But considering all this in terms of happiness? Huh? I could lodge almost the same set of complaints about starting a business. (Though there the tantrums are mine alone and have mostly to do with printers and Adobe products.) Who are these magazine people whose choices in life are determined by what might or might not make them happy? What the hell does happy even mean? I am more likely to choose to undertake something because it promises to stimulate and challenge me, to change me. Having a child is one of those things. I had almost a year of enforced self-reflection, right smack in the middle of my thirties, when we’re all supposed to be too busy to think. I am more comfortable in a position of authority than ever before; more adept at achieving consensus and avoiding ultimatums. I am powerfully aware of the passage of time. In fact, I am changed.

Said Specific Human Child is playing Virgen de Guadalupe now (Soy la mama María!), pretending to breastfeed his exalted babydoll, whom he refers to as El Niño Oso, a mishearing of El Niño Dios, which I hesitate to correct.

In Which I Squint Hard and Declare With Inarguable Conviction That an Elephant Is Like a Rope and a Hand Fan

Paul Ford is talking about editors and editing the web, and I think he’s getting at another twisty strand of this thing I’m thinking about as I keep coming back to the problem of how best for humans to make sense of data. There’s no way around it—computers are very good at finding patterns and humans are very good at finding meaning within those patterns. Computers are not so good at finding meaning in patterns. We keep trying to skip ahead, asking machines to find meaning for us, but the most momentous way to use the computation power available to us right now is to have human beings edit the patterns machines find in data, rather than to have human beings edit the data itself to make it more palatable to the machines in hopes that the machines will extract something important for us. Machines think humans always want single answers when really humans just as often want to be able to wonder about things, to ask half-baked questions on a hunch and select or reject patterns in the same way. We want to be able to guide the computations toward the meaning we’re looking for.

And to step sideways for a sec and come at the idea of meaning from a different direction; I have a fuzzy theory that the meaning we are looking for has a visceral component. We need to make a connection that maps the external world of patterns to our bodies somehow, and we have to do it for ourselves. Mitsu often talks with frustration about how even when we (both the big we of Society and the small we of me) have precisely the information we’re looking for, we are often unable to bring ourselves to use it, or maybe even to really and truly believe it. Financial information from a time before we were born is a fine example of this. No matter how relevant, we can’t quite trust it. For some reason, once things fall outside of a certain scale—too far before or after our lifetimes, too big or small in comparison to our bodies—we seem unable to internalize even information we rationally find sound.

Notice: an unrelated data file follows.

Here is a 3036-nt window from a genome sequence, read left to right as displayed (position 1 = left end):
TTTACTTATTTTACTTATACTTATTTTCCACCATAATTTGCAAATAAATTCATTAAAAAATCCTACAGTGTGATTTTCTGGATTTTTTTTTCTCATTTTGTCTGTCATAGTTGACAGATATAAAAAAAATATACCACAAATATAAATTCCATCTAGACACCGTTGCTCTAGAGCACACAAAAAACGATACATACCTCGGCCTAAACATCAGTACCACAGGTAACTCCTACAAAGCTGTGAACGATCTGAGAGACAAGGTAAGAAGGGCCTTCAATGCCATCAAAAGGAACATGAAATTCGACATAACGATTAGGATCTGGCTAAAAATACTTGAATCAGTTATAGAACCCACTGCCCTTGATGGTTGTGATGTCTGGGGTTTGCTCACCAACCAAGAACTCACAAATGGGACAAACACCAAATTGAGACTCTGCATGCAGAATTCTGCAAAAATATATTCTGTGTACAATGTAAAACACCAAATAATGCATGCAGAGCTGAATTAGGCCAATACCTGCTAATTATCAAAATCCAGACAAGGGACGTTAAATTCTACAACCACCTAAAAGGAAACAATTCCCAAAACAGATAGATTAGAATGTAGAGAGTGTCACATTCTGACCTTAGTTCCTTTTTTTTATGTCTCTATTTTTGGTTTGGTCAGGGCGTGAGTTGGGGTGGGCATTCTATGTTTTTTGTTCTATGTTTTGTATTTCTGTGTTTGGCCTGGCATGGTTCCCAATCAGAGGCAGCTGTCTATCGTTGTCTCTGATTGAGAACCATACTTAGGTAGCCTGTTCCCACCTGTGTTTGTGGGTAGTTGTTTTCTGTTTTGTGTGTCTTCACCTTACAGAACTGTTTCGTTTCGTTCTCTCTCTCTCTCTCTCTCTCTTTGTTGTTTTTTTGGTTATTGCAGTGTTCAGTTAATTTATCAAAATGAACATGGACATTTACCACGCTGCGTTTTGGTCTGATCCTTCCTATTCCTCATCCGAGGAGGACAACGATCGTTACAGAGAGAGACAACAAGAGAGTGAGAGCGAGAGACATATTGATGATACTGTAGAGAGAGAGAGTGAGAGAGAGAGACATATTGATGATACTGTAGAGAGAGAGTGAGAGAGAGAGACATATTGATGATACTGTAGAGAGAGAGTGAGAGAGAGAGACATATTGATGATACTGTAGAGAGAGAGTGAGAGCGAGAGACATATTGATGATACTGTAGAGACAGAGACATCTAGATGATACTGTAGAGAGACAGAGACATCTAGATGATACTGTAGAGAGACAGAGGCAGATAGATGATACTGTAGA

Part of the reason I am so fascinated with genomic data and personal tracking data is that I see it as a link between the scale of our bodies and historical, geographic, and molecular events that we might not otherwise find meaningful. (Ferchrissake, I can’t seem to stop saying meaning.) But imagine (and this is a totally scifi example, but still), if I were able to relate a present physical sensation to a set of epigenomic markers which in turn were associated with an event that took place in a specific geographic location some forty years before I were born. That historical event, the descendants of the people involved, the location, everything surrounding that event and the cascade of consequences take on a new kind of urgency for me. They are literally part of me.

A Bit More On Asking

Oh internet, you are so generous. I nervously post a messy, holey, unraveled idea like that (see previous post) and you take me seriously! You write me orderly, considered responses and send me links to things I’ve never seen before and I begin to understand a bit more of what it is I’m wanting. You always did that and I am ashamed to be still surprised. Because of you, I am starting to understand how my long ago, initial, uncertain impulse to venture an unfinished thought online was the embryo of this idea of a collaborative, inductive investigation of big sloppy messes of data. I will remember that in general the embarrassment with which I post is in direct proportion to the kindness and generosity of the responses. Thanks, fellas.

All of this started because we all keep talking about the democratization of information, but taken to it’s logical end, it can’t be. Information is no more democratic than money. Shareable information is valuable when it is not shared. Once it finds it’s level, we’re all in the same position relative to one another we were to begin with; though we’ve likely all shifted some against the physical world (probably not in a good way). I thought and thought about that and gradually fell into the frame of mind that makes showering and eating futile because one only gets dirty and hungry again.

But then it occurred to me that when information loses it’s value, it loses it’s menace as well. And it sounds like a little thing, but that was the moment I realized that maybe the important thing is not information itself or the possibility of highly specific answers, but the questions we can ask of it. We want to be able to inquire in a way that doesn’t lose meaning amidst the wash of data.